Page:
TEDGlobal 2010, themed “And Now the Good News”, wrapped up with some good news for Meraki and TEDGlobal attendees using the conference WiFi. As part of the British Telecom Sponsorship team, fellow Meraki engineer Robert Shanks and I were on site to deploy and support the wireless network for this 4-day conference. To make a long story short, the wireless network performed flawlessly, with just over a 1,000 people connecting throughout the conference and transferring over 250 gigabytes of data.
The conference venue, located in Oxford, UK, had its fiber backhaul brought in by BT. The backhaul was then distributed to wireless users in the two main venues of the conference, the Oxford Playhouse and the gala rooms of the Randolph Hotel, through fifteen MR14 dual-radio access points.
We leaned heavily on the Cloud Controller to quickly deploy the network with a small team. Rogue AP detection and automatic channel spreading maintained performance while TEDsters blogged, tweeted, browsed and streamed all at once. While we trusted the Cloud Controller’s real-time alerts to let us know about unexpected changes (there weren’t any), we also kept tabs on the network’s summary report, giving us a good understanding of the overall usage and performance of the network.
Along with performance and usage information, the summary reports confirmed that the device-of-choice for TEDsters was the iPad, with well over 100 using the network. In fact, hand-held devices accounted for over 50% of clients connecting to the network.
We had a great time at TED, and were happy to see the Meraki network being used so heavily. Thanks to the team at British Telecom for including us!
It doesn’t matter how large or small the conference is, it seems like they always have WiFi problems. The networks are consistently slow, frequently fail, and usually require some arcane security measure that involve weirdly-small scraps of paper and bizarre usernames.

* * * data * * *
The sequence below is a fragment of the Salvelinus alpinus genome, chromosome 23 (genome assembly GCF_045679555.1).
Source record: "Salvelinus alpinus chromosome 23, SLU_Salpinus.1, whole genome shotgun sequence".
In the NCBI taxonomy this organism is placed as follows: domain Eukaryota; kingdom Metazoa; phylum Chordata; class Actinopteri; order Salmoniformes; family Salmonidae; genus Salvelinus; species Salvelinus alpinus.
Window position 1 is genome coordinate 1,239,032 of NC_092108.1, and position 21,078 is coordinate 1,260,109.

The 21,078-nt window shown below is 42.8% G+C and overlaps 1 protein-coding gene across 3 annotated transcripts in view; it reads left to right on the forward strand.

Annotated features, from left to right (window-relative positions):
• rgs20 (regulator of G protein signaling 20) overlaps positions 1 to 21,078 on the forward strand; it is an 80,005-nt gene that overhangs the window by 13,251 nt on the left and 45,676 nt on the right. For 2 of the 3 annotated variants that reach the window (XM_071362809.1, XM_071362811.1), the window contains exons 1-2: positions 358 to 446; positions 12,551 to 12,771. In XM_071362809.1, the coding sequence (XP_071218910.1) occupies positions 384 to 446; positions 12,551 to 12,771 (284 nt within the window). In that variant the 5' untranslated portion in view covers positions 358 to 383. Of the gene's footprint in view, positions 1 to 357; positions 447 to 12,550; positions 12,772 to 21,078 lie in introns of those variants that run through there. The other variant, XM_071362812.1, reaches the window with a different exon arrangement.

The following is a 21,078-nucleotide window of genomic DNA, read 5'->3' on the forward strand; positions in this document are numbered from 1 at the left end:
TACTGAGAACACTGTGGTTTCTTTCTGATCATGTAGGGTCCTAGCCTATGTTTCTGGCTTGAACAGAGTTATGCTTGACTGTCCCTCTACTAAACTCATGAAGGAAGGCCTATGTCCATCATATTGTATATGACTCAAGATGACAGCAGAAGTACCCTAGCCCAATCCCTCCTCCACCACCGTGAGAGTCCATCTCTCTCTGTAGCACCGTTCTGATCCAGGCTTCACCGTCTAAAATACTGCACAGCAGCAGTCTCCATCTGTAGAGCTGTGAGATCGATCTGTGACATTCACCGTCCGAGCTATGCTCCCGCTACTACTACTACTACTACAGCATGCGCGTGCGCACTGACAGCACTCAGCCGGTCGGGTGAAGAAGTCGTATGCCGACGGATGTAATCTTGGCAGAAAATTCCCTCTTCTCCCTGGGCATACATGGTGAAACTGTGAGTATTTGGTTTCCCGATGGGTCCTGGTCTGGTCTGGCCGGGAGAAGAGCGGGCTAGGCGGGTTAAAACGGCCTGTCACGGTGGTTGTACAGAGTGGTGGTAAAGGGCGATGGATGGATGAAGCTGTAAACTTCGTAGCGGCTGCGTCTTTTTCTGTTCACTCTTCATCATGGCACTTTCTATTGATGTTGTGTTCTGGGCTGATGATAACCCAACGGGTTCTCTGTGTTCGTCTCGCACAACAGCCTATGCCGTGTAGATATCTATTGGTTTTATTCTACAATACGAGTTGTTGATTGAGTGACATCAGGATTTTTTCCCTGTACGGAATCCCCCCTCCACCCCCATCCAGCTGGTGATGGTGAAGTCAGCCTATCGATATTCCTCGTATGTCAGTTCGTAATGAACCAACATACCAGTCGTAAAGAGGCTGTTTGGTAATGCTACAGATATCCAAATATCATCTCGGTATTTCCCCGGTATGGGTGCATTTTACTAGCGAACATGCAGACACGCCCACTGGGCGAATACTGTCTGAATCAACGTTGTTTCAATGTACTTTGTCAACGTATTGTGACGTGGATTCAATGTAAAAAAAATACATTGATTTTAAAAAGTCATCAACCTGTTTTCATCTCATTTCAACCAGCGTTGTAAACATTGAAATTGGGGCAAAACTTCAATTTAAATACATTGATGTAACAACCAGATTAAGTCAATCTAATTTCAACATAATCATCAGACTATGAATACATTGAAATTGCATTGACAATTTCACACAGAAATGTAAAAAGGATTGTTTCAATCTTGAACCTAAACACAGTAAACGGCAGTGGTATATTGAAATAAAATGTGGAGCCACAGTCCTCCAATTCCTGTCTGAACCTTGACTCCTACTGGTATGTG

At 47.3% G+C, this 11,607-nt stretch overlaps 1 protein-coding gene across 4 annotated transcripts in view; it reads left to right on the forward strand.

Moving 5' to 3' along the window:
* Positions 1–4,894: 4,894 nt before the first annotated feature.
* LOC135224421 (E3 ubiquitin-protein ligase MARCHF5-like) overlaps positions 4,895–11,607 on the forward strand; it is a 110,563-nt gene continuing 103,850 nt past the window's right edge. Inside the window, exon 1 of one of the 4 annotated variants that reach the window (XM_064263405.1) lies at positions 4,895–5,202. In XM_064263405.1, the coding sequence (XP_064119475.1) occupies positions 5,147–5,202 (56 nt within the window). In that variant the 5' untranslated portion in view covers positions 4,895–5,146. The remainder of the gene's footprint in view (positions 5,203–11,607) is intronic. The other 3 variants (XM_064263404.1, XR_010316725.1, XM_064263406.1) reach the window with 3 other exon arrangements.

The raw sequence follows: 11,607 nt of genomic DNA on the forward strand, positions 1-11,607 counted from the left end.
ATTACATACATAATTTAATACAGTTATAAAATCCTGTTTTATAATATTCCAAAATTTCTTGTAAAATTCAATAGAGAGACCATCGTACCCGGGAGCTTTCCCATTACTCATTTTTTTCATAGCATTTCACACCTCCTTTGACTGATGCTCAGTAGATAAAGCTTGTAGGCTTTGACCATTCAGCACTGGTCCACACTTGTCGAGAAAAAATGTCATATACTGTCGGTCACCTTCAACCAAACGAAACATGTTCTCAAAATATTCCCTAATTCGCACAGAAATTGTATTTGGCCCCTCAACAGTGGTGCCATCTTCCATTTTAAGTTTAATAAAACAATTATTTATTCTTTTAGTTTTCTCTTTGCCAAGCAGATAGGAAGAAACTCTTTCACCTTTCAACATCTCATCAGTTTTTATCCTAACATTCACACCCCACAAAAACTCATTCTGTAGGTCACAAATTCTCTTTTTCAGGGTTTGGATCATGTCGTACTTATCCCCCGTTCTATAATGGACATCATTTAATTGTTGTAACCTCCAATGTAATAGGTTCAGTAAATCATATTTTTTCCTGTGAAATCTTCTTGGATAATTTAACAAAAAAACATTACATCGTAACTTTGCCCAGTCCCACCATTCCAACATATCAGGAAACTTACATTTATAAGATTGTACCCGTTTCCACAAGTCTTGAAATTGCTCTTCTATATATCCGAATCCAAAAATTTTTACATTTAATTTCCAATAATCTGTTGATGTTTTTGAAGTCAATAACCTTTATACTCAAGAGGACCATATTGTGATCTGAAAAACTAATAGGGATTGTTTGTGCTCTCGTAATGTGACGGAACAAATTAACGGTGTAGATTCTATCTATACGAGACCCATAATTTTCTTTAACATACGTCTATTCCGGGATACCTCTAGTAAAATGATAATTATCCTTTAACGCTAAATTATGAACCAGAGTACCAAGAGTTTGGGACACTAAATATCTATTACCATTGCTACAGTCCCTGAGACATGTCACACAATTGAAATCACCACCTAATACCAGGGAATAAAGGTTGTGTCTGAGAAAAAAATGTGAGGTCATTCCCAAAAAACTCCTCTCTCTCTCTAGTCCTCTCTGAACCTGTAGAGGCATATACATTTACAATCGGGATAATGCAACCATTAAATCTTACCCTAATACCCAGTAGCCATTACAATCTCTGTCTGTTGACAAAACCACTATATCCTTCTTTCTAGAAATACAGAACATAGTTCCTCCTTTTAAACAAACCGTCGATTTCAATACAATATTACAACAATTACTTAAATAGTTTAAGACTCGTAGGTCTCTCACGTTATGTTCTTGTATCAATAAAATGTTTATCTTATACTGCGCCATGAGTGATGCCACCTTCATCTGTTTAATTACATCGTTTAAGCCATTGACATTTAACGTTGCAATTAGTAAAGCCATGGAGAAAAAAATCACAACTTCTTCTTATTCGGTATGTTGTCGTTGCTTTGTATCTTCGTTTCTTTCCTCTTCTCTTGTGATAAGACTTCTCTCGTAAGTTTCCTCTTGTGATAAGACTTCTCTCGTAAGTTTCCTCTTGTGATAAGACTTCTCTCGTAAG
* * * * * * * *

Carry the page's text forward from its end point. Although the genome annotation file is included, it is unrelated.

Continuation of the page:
There’s no reason for WiFi to be this frustrating!
We’ve started a new project to loan our enterprise-grade WiFi gear to smaller tech conferences, meetups, BarCamps, WordCamps, Tweetups, whathaveyou … for free. You provide the Internet connection, and we’ll provide a rock-solid WiFi connection. All we ask in return is that if you like our products, tell your friends, and if not, let us know how we can make them better.
We’ve just gotten started with this project, but so far, meetups like SF Beta, WordCamp Boulder, and Hacks/Hackers NYC have had great experiences.
“One of the best decisions we made for our conference. Not only was the delivery and setup effortless, our network remained stable throughout the entire day. No matter your wireless needs, this experience alone tells me Meraki’s solutions are some of the best.” —WordCamp Boulder
As part of this project, we’re excited to be partnering with WordCamp.org. We’ll offer a streamlined signup process for the many BarCamp-style events that these organizations sponsor throughout the year.
If you run an event and would like to participate in our new Free Event WiFi project, we’d love it if you signed up! We’re looking for small to medium-sized events that have enough bandwidth to support that group.
If you’re interested, head on over to the signup page to learn more or take a look at our plug-and-play setup guide, or ask any questions below!